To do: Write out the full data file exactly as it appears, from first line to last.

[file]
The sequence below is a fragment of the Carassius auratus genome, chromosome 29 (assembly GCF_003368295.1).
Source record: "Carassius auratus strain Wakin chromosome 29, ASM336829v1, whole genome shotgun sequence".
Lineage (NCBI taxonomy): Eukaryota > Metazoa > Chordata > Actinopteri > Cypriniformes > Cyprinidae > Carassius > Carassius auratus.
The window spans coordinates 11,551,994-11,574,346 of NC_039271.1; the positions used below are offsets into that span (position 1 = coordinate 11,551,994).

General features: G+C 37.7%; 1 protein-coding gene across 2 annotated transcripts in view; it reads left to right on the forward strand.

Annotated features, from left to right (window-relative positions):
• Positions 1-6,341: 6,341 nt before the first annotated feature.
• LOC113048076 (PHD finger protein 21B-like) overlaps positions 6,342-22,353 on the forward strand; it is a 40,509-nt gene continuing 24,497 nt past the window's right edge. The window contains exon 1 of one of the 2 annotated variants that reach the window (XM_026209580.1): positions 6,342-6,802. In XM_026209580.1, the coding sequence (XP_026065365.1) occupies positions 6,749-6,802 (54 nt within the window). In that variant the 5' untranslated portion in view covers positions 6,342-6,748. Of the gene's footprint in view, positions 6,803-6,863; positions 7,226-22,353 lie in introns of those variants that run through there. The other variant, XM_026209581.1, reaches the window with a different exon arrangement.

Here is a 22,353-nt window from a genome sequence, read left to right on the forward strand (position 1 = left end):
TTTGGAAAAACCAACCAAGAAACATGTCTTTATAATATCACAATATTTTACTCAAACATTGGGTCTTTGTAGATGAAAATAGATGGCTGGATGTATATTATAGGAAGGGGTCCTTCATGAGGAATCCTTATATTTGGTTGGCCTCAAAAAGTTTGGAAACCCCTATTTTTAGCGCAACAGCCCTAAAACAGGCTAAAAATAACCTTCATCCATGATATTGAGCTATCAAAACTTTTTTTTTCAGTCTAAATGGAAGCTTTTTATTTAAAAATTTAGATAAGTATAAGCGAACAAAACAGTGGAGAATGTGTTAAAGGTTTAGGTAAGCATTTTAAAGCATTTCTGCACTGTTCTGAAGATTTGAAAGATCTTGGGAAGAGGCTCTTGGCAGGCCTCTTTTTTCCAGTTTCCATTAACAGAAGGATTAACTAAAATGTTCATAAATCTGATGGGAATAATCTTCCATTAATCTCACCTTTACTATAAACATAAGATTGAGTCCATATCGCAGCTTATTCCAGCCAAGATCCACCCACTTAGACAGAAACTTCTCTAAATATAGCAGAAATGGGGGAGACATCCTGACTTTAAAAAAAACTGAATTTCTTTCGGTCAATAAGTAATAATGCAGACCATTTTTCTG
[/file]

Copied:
The sequence below is a fragment of the Carassius auratus genome, chromosome 29 (assembly GCF_003368295.1).
Source record: "Carassius auratus strain Wakin chromosome 29, ASM336829v1, whole genome shotgun sequence".
Lineage (NCBI taxonomy): Eukaryota > Metazoa > Chordata > Actinopteri > Cypriniformes > Cyprinidae > Carassius > Carassius auratus.
The window spans coordinates 11,551,994-11,574,346 of NC_039271.1; the positions used below are offsets into that span (position 1 = coordinate 11,551,994).

General features: G+C 37.7%; 1 protein-coding gene across 2 annotated transcripts in view; it reads left to right on the forward strand.

Annotated features, from left to right (window-relative positions):
• Positions 1-6,341: 6,341 nt before the first annotated feature.
• LOC113048076 (PHD finger protein 21B-like) overlaps positions 6,342-22,353 on the forward strand; it is a 40,509-nt gene continuing 24,497 nt past the window's right edge. The window contains exon 1 of one of the 2 annotated variants that reach the window (XM_026209580.1): positions 6,342-6,802. In XM_026209580.1, the coding sequence (XP_026065365.1) occupies positions 6,749-6,802 (54 nt within the window). In that variant the 5' untranslated portion in view covers positions 6,342-6,748. Of the gene's footprint in view, positions 6,803-6,863; positions 7,226-22,353 lie in introns of those variants that run through there. The other variant, XM_026209581.1, reaches the window with a different exon arrangement.

Here is a 22,353-nt window from a genome sequence, read left to right on the forward strand (position 1 = left end):
TTTGGAAAAACCAACCAAGAAACATGTCTTTATAATATCACAATATTTTACTCAAACATTGGGTCTTTGTAGATGAAAATAGATGGCTGGATGTATATTATAGGAAGGGGTCCTTCATGAGGAATCCTTATATTTGGTTGGCCTCAAAAAGTTTGGAAACCCCTATTTTTAGCGCAACAGCCCTAAAACAGGCTAAAAATAACCTTCATCCATGATATTGAGCTATCAAAACTTTTTTTTTCAGTCTAAATGGAAGCTTTTTATTTAAAAATTTAGATAAGTATAAGCGAACAAAACAGTGGAGAATGTGTTAAAGGTTTAGGTAAGCATTTTAAAGCATTTCTGCACTGTTCTGAAGATTTGAAAGATCTTGGGAAGAGGCTCTTGGCAGGCCTCTTTTTTCCAGTTTCCATTAACAGAAGGATTAACTAAAATGTTCATAAATCTGATGGGAATAATCTTCCATTAATCTCACCTTTACTATAAACATAAGATTGAGTCCATATCGCAGCTTATTCCAGCCAAGATCCACCCACTTAGACAGAAACTTCTCTAAATATAGCAGAAATGGGGGAGACATCCTGACTTTAAAAAAAACTGAATTTCTTTCGGTCAATAAGTAATAATGCAGACCATTTTTCTG